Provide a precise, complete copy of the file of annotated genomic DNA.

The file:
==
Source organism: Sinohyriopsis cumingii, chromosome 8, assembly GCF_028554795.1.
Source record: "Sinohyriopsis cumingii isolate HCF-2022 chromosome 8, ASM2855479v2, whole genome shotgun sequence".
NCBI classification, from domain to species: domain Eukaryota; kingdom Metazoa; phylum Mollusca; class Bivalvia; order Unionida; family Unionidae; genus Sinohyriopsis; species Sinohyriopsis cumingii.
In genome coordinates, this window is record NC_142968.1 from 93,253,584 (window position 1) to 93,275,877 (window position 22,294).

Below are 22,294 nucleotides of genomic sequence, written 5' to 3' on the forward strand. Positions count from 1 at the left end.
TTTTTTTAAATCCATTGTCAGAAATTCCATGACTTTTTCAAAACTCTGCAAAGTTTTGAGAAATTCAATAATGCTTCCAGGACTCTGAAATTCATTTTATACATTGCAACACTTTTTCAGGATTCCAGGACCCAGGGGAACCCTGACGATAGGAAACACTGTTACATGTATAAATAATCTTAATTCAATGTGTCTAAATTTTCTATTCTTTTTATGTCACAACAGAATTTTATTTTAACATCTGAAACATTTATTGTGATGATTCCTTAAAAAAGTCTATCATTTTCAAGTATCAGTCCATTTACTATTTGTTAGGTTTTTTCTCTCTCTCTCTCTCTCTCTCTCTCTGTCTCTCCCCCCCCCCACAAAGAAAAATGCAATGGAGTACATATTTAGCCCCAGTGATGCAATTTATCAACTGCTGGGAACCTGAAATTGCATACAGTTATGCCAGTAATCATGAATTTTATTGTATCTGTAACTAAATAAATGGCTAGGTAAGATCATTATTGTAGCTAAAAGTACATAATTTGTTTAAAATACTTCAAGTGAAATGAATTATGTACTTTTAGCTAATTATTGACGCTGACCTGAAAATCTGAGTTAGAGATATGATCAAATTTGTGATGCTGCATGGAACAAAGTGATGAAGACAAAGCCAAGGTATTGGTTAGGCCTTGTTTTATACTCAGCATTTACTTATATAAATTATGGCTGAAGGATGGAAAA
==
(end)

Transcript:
Source organism: Sinohyriopsis cumingii, chromosome 8, assembly GCF_028554795.1.
Source record: "Sinohyriopsis cumingii isolate HCF-2022 chromosome 8, ASM2855479v2, whole genome shotgun sequence".
NCBI classification, from domain to species: domain Eukaryota; kingdom Metazoa; phylum Mollusca; class Bivalvia; order Unionida; family Unionidae; genus Sinohyriopsis; species Sinohyriopsis cumingii.
In genome coordinates, this window is record NC_142968.1 from 93,253,584 (window position 1) to 93,275,877 (window position 22,294).

Below are 22,294 nucleotides of genomic sequence, written 5' to 3' on the forward strand. Positions count from 1 at the left end.
TTTTTTTAAATCCATTGTCAGAAATTCCATGACTTTTTCAAAACTCTGCAAAGTTTTGAGAAATTCAATAATGCTTCCAGGACTCTGAAATTCATTTTATACATTGCAACACTTTTTCAGGATTCCAGGACCCAGGGGAACCCTGACGATAGGAAACACTGTTACATGTATAAATAATCTTAATTCAATGTGTCTAAATTTTCTATTCTTTTTATGTCACAACAGAATTTTATTTTAACATCTGAAACATTTATTGTGATGATTCCTTAAAAAAGTCTATCATTTTCAAGTATCAGTCCATTTACTATTTGTTAGGTTTTTTCTCTCTCTCTCTCTCTCTCTCTCTCTGTCTCTCCCCCCCCCCACAAAGAAAAATGCAATGGAGTACATATTTAGCCCCAGTGATGCAATTTATCAACTGCTGGGAACCTGAAATTGCATACAGTTATGCCAGTAATCATGAATTTTATTGTATCTGTAACTAAATAAATGGCTAGGTAAGATCATTATTGTAGCTAAAAGTACATAATTTGTTTAAAATACTTCAAGTGAAATGAATTATGTACTTTTAGCTAATTATTGACGCTGACCTGAAAATCTGAGTTAGAGATATGATCAAATTTGTGATGCTGCATGGAACAAAGTGATGAAGACAAAGCCAAGGTATTGGTTAGGCCTTGTTTTATACTCAGCATTTACTTATATAAATTATGGCTGAAGGATGGAAAA